When I got the first dose of the coronavirus vaccine, I was surprisingly emotional; the shot in my arm marked a new chapter in public health following the difficulties of the last year. Luckily, my vaccine shot was one of many. With over 3 million Americans vaccinated daily, herd immunity is within reach.
Although vaccine distribution in the United States makes it feel like we’ve cleared a hurdle, the result of people rushing to travel and return to normal life generates an entirely new problem. How do we certify immunity to the coronavirus when people travel to other countries? Nonprofits can support this next phase of the pandemic.
According to public health experts, verifying a person’s immunity is critical in the return to normalcy. Referred to as a vaccine passport, verifying coronavirus immunity will give people the opportunity to bypass certain quarantine measures when they travel.
Vaccine passports are nothing new; the United States has used vaccine passports for public health purposes for over a century. In the early 1900s, the United States required proof of vaccination for smallpox to enter the country, and in the 21st century, proof of vaccination for Yellow Fever is commonly required.
While the European Union, China, Japan and Israel recently revealed their coronavirus vaccine passport programs, the White House announced it will not similarly create a nationwide app. Instead, the Biden Administration gives states discretion to implement a vaccine passport, allowing both the private and nonprofit sector the opportunity to develop a vaccine passport app.
Many nonprofits have already partnered with businesses to develop apps for a vaccine passport. The nonprofit CommonPass, which makes health records accessible in digital form, partnered with JetBlue and United Airlines to create an app that shares test results and vaccination records to allow people on planes.
Health-centered nonprofits such as CommonPass often have the trust and connections to local communities that major airlines including JetBlue or United lack, making a partnership extremely valuable. Dakota Gruener, the executive director of the nonprofit ID2020, which works on digital identification, emphasizes this important role of nonprofits in vaccine passports when she claims the process cannot be driven solely by the private sector.
As organizations with specific missions to promote the welfare of society rather than make a profit, nonprofits are a logical choice to help with public health initiatives. But, with the responsibility to create a vaccine passport, nonprofits must acknowledge, address and alleviate the existing problems in healthcare — mainly, vaccine distribution inequity.
While the vaccine passport itself does not cause inequities, it showcases the disparities of vaccine distribution at a global level. Although headlines celebrate the United States’ extremely successful vaccine rollout, nearly 100 countries have not started any coronavirus vaccination program, with many low-income nations lacking necessary financial resources for vaccine administration sites or storage facilities. Additionally, the United Nations refugee agency found that of the countries they collected information on, only 54 of 133 explicitly stated they will vaccinate refugees, asylum seekers or those who are stateless. As a result, the vaccine passport prioritizes the travel of the most privileged and wealthiest countries.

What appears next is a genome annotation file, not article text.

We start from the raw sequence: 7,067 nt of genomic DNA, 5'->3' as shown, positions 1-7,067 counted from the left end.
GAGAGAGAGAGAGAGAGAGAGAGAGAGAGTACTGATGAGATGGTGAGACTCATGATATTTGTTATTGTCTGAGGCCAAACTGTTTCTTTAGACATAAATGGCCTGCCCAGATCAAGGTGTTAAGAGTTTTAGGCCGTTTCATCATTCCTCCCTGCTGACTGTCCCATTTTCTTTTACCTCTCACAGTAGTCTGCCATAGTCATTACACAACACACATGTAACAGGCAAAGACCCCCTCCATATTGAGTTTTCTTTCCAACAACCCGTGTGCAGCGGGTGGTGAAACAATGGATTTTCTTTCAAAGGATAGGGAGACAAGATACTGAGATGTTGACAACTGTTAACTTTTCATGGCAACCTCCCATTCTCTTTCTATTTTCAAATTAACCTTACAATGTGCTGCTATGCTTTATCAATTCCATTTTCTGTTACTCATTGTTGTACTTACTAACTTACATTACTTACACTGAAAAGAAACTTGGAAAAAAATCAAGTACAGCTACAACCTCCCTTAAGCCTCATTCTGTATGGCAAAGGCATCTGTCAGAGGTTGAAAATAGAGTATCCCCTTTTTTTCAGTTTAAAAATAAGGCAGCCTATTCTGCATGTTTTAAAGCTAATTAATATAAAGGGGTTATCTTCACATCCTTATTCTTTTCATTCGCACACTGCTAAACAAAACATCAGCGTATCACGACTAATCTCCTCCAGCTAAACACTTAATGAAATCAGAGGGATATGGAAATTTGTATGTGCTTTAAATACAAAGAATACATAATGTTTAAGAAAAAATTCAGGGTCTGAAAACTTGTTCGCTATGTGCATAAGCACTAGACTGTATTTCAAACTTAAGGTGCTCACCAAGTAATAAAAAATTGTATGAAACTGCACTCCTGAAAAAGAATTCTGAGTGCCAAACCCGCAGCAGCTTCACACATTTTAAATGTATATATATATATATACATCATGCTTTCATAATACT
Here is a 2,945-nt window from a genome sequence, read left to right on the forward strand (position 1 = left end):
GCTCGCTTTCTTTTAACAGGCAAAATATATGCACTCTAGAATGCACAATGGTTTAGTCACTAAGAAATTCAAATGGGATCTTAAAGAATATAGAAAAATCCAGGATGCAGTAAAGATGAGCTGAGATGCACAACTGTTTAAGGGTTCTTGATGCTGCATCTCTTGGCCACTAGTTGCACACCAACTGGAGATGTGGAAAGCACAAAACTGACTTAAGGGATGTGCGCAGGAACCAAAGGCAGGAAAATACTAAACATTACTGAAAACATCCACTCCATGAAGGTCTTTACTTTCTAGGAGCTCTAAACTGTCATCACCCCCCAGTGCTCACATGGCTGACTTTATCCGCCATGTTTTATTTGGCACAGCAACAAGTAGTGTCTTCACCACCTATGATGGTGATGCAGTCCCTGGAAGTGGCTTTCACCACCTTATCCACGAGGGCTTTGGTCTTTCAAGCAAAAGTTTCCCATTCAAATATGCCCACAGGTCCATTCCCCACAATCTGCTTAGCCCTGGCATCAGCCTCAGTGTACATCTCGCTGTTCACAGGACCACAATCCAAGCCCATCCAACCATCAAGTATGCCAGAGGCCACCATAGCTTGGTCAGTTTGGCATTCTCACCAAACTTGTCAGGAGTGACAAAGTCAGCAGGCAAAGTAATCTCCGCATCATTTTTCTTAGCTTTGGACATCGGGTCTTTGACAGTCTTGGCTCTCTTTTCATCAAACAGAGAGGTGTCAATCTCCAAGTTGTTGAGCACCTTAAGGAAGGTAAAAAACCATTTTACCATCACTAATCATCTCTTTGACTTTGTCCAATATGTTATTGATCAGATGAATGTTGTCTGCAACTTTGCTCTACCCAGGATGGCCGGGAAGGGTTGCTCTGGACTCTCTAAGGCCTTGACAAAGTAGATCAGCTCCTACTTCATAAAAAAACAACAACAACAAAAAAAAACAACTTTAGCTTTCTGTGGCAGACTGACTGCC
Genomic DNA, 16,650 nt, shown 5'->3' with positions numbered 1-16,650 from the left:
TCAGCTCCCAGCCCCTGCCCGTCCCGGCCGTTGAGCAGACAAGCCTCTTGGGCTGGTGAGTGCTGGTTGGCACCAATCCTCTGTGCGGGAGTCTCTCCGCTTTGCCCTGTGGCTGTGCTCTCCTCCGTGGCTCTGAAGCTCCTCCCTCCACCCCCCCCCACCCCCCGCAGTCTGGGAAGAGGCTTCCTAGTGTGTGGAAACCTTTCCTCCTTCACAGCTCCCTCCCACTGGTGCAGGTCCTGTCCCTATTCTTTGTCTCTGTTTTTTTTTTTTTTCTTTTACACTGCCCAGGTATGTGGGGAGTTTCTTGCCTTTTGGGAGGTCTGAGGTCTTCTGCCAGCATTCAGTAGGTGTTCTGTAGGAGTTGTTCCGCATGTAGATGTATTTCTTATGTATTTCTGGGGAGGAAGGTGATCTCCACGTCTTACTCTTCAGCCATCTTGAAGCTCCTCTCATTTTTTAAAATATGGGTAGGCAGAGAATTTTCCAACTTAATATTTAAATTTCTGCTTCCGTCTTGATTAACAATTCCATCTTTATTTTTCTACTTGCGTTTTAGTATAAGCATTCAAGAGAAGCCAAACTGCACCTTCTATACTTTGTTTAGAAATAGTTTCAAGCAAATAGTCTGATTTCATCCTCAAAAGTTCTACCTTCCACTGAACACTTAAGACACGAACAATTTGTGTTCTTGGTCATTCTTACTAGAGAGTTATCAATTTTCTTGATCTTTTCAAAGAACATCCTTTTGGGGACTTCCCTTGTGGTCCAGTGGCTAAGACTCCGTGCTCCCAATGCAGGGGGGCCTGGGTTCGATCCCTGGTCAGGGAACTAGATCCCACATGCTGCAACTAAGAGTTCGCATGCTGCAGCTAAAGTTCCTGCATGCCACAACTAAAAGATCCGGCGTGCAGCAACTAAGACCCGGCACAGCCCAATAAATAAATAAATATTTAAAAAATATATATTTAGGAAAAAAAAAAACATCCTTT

Hopefully, when nonprofits see firsthand how a vaccine passport perpetuates inequities, they will be inspired to change the underlying issues. Ideally, local nonprofits can deliver vaccines to remote locations with little infrastructure, thereby accessing the people and communities the government may miss.
For example, when the nonprofit Community Organized Relief Effort realized that the vaccination center at Dodger Stadium served mostly white and affluent people, it created mobile clinics to go to other parts of the city. In contrast to the Dodger Stadium site, 70% of people who received the vaccine at CORE mobile sites are Black.
This model of bringing necessary resources to communities should be replicated at a global level. If nonprofits do not actively seek to vaccinate marginalized communities, they will continue to be overlooked — both abroad and within the United States.
There is, however, a reason to feel hopeful. The nonprofit GlobalGiving collected over $13 million in donations to make vaccines more accessible and affordable around the world, filling holes left by the government in the process. For the greatest impact, nonprofits should partner with both the governments and other organizations to increase efforts for vaccination world-wide. If nonprofits help develop a vaccine passport that restricts travel for people without coronavirus immunity, they must help those people get vaccinated in the first place.
Sophie Roppe is a junior writing about nonprofit organizations and social justice. Her column, “Progress Without Profit,” runs every other Monday.